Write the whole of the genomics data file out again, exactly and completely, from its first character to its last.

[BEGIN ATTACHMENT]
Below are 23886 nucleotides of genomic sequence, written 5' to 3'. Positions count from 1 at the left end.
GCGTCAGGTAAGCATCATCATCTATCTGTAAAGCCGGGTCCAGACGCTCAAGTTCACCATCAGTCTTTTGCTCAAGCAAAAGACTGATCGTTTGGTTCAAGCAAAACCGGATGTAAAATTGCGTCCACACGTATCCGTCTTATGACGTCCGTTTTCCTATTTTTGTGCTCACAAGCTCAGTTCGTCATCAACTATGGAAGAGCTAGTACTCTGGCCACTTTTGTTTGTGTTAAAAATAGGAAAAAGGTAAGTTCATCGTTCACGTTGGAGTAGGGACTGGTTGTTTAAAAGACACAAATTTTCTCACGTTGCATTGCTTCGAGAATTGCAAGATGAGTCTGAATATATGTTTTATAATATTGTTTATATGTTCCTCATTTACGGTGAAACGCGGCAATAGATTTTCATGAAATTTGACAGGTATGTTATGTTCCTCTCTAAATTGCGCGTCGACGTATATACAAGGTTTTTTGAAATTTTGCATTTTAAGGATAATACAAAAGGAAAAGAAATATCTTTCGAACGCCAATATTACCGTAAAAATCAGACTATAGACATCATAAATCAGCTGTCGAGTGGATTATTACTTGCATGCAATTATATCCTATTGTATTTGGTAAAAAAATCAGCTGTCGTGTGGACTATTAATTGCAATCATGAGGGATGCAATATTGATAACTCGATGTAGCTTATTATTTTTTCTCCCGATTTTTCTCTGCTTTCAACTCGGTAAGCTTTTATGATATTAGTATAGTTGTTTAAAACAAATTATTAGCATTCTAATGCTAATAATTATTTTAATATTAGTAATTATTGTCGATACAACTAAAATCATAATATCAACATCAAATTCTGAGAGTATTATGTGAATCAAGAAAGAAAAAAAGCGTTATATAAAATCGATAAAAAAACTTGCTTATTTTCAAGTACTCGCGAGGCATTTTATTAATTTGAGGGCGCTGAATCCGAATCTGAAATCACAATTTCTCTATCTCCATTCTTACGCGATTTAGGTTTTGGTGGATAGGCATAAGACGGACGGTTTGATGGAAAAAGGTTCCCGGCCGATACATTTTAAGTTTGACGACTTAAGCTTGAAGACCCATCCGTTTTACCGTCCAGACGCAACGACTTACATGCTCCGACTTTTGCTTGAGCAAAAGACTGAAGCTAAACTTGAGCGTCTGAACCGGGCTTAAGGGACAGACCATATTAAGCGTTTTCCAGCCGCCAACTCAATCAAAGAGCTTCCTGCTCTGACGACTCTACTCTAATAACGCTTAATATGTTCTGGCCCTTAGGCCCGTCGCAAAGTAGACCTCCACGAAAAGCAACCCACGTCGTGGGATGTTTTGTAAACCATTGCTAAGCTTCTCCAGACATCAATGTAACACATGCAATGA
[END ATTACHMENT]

Below are 23886 nucleotides of genomic sequence, written 5' to 3'. Positions count from 1 at the left end.
GCGTCAGGTAAGCATCATCATCTATCTGTAAAGCCGGGTCCAGACGCTCAAGTTCACCATCAGTCTTTTGCTCAAGCAAAAGACTGATCGTTTGGTTCAAGCAAAACCGGATGTAAAATTGCGTCCACACGTATCCGTCTTATGACGTCCGTTTTCCTATTTTTGTGCTCACAAGCTCAGTTCGTCATCAACTATGGAAGAGCTAGTACTCTGGCCACTTTTGTTTGTGTTAAAAATAGGAAAAAGGTAAGTTCATCGTTCACGTTGGAGTAGGGACTGGTTGTTTAAAAGACACAAATTTTCTCACGTTGCATTGCTTCGAGAATTGCAAGATGAGTCTGAATATATGTTTTATAATATTGTTTATATGTTCCTCATTTACGGTGAAACGCGGCAATAGATTTTCATGAAATTTGACAGGTATGTTATGTTCCTCTCTAAATTGCGCGTCGACGTATATACAAGGTTTTTTGAAATTTTGCATTTTAAGGATAATACAAAAGGAAAAGAAATATCTTTCGAACGCCAATATTACCGTAAAAATCAGACTATAGACATCATAAATCAGCTGTCGAGTGGATTATTACTTGCATGCAATTATATCCTATTGTATTTGGTAAAAAAATCAGCTGTCGTGTGGACTATTAATTGCAATCATGAGGGATGCAATATTGATAACTCGATGTAGCTTATTATTTTTTCTCCCGATTTTTCTCTGCTTTCAACTCGGTAAGCTTTTATGATATTAGTATAGTTGTTTAAAACAAATTATTAGCATTCTAATGCTAATAATTATTTTAATATTAGTAATTATTGTCGATACAACTAAAATCATAATATCAACATCAAATTCTGAGAGTATTATGTGAATCAAGAAAGAAAAAAAGCGTTATATAAAATCGATAAAAAAACTTGCTTATTTTCAAGTACTCGCGAGGCATTTTATTAATTTGAGGGCGCTGAATCCGAATCTGAAATCACAATTTCTCTATCTCCATTCTTACGCGATTTAGGTTTTGGTGGATAGGCATAAGACGGACGGTTTGATGGAAAAAGGTTCCCGGCCGATACATTTTAAGTTTGACGACTTAAGCTTGAAGACCCATCCGTTTTACCGTCCAGACGCAACGACTTACATGCTCCGACTTTTGCTTGAGCAAAAGACTGAAGCTAAACTTGAGCGTCTGAACCGGGCTTAAGGGACAGACCATATTAAGCGTTTTCCAGCCGCCAACTCAATCAAAGAGCTTCCTGCTCTGACGACTCTACTCTAATAACGCTTAATATGTTCTGGCCCTTAGGCCCGTCGCAAAGTAGACCTCCACGAAAAGCAACCCACGTCGTGGGATGTTTTGTAAACCATTGCTAAGCTTCTCCAGACATCAATGTAACACATGCAATGA